The Museum Vaults: Excerpts from the Journal of an Expert, A Review -or - A Guy Walks Downstairs
I've said this kind of thing before, but if you are looking for a comic to get the little kids in your life, this is not the review you are looking for.*
But, if you are looking for is a spiraling journey into the never-ending depths of the Louvre storage vaults - deep into the absurdity and beauty that is art and art history, well, this is the book for you.
I can tell you what happens in The Museum Vaults: Excerpts from the Journal of an Expert by French comic creator, Marc-Antoine Mathieu , but the real challenge is making it sound as interesting as I found it to be. Have you ever seen the movie, The Shawshank Redemption ? Many, myself included, found it to be an exciting movie that could be watched again and again. Now, have you ever tried describing that movie to someone that has not yet seen it? Summarize it to yourself right now…comes across pretty boring, doesn't it. Guy goes to prison and he stays there for a long time and while he is there he does taxes, digs a little hole and builds a library! Woo Hoo!
Here is the publisher's summary of THe Museum Vaults: An art assessor must evaluate the vast collections of the Louvre in an alternate Kafkaesque world where all is warehoused in an endless ever deepening succession of basement levels. (from nbmpub.com)
So, that is what the comic is about.
An art guy walks downstairs (try putting that on the dust jacket. I dare you! That would be the ultimate cover quote. I've decided to use that as the sub-title for this review.).
Seriously though, the running tally of days passed since the Expert began gave me the feeling of endless travel – of taking years just to get to the office so he could begin his job. This is not exactly the case, but it increased my uneasiness I felt while reading. We never see him stop to work, we only see him exploring and descending - ever descending. I kept reading, because like him, I wanted to see what was next.
I found the illustrations in Museum to be interesting and challenging. The pages do not feel busy, but they are cluttered in a way that portrays the nature of the museum vaults that we are exploring along with the Expert. Mathieu uses clean lines, which to me is important so as not to muddy our view of the works of art we are discovering.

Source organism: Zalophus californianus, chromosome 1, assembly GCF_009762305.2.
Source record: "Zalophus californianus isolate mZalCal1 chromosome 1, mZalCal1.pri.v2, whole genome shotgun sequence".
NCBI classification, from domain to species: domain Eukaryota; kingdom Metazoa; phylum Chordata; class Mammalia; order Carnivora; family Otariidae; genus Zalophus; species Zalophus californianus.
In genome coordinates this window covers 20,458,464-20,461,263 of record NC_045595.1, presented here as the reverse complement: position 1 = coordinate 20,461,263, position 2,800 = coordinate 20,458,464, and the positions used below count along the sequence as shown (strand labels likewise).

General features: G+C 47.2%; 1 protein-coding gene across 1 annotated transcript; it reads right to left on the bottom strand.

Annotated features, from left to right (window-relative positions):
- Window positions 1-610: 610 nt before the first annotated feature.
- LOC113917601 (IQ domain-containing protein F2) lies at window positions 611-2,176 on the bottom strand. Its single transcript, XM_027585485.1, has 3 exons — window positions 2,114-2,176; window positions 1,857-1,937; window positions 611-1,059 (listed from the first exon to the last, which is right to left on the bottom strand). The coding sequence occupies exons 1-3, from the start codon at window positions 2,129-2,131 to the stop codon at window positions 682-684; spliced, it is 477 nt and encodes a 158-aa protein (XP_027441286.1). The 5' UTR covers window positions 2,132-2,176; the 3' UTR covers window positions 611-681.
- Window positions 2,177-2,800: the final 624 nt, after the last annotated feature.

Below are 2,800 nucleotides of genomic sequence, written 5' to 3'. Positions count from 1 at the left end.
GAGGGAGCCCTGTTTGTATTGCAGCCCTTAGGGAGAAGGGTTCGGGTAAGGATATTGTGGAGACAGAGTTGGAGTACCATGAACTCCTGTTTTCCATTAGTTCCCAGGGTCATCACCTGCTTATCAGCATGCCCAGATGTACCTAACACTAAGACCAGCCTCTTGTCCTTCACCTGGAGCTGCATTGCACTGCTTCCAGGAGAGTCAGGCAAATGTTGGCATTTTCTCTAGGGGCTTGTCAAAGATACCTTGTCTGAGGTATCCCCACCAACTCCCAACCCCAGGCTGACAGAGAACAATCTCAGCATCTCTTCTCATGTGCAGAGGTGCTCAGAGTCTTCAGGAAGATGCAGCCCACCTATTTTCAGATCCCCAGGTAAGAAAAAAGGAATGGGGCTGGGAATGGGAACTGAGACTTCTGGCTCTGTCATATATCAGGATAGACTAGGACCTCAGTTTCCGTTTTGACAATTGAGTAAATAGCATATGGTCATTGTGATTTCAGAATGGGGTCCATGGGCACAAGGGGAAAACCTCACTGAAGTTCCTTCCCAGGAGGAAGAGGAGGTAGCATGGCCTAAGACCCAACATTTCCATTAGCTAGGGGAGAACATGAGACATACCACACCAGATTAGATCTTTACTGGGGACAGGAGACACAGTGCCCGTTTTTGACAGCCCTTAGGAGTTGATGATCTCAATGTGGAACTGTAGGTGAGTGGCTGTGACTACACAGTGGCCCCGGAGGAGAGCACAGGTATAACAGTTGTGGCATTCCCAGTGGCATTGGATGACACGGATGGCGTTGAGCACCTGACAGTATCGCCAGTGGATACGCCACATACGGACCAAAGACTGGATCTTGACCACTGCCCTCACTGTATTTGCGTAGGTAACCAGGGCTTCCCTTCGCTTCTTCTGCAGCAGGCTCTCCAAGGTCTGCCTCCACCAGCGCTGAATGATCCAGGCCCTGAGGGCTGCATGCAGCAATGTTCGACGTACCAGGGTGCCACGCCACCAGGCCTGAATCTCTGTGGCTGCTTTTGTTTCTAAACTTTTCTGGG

The chapter breaks come every four pages or so and each chapter introduces us to a new level of the vault. I was going to say: “As we get deeper and deeper into the vaults the storerooms get more and more absurd." But this is not exactly true. One of the most compelling things about the way the story is told is how it allows/forces the reader to experience the book in her own way based on her own experiences. What was amazing section to me might not be the most absurd or most amazing level to you. There is an entire floor dedicated to the molds which are used to repair the sculptures found on different levels. There is a flooded floor (one of the upper floors) that has to be traveled by boat and where submerged art has to be catalogued even thought there appears to be no interest in moving the pieces to a drier location or removing the water. The Frame Depot was very interesting in that it develops into both an endorsement of comic/sequential storytelling as an art form and as an alternate history of comic storytelling. The Painting Storage vault was the one that I had the biggest reaction to because I am fortunately familiar with the painting, The Tribuna of the Uffizi , by Johan Zoffany (1772-8). I imagine there is a whole school based on this Russian Doll concept of painting, but I just know of this one painting and Mathieu's version was troubling and fascinating to me.
The Icon is an effective chapter that I won't even talk about – I don't want to ruin it. One of many “wow” moments.
The Museum Vaults: Excerpts from the Journal of an Expert is not going to be for everyone. I don't recall any swearing and there is no sex or violence, but this is not a book for kids. This is a book for an older teen or adult interested in museums and art and art history. It is for readers that want to discover new things and new worlds. Go and check out preview pages for it HERE, but I will say that those pages would not have sold me on the book. To repeat, the book is a journey, and it is most effective as a whole – the pieces are best viewed as being part of a whole.
Like I mentioned already, Museum is a journey of discovery. When I was traveling through the book I was surprised at how much deeper I wanted to go. For me the experience was like not being able to turn the channel when a documentary comes on about something you are not interested in at all, but then being unable to turn away because the whole thing has sucked you in.
The Museum Vaults is the second volume of an eventual four in co-publication with the Louvre museum. The series is intended to portray visions of the great museum by different comic storytellers. You can read more about it and its publisher HERE.
*I'm really sorry for the Star Wars reference in a serious comic about the Louvre.
(Did any of that make sense?)
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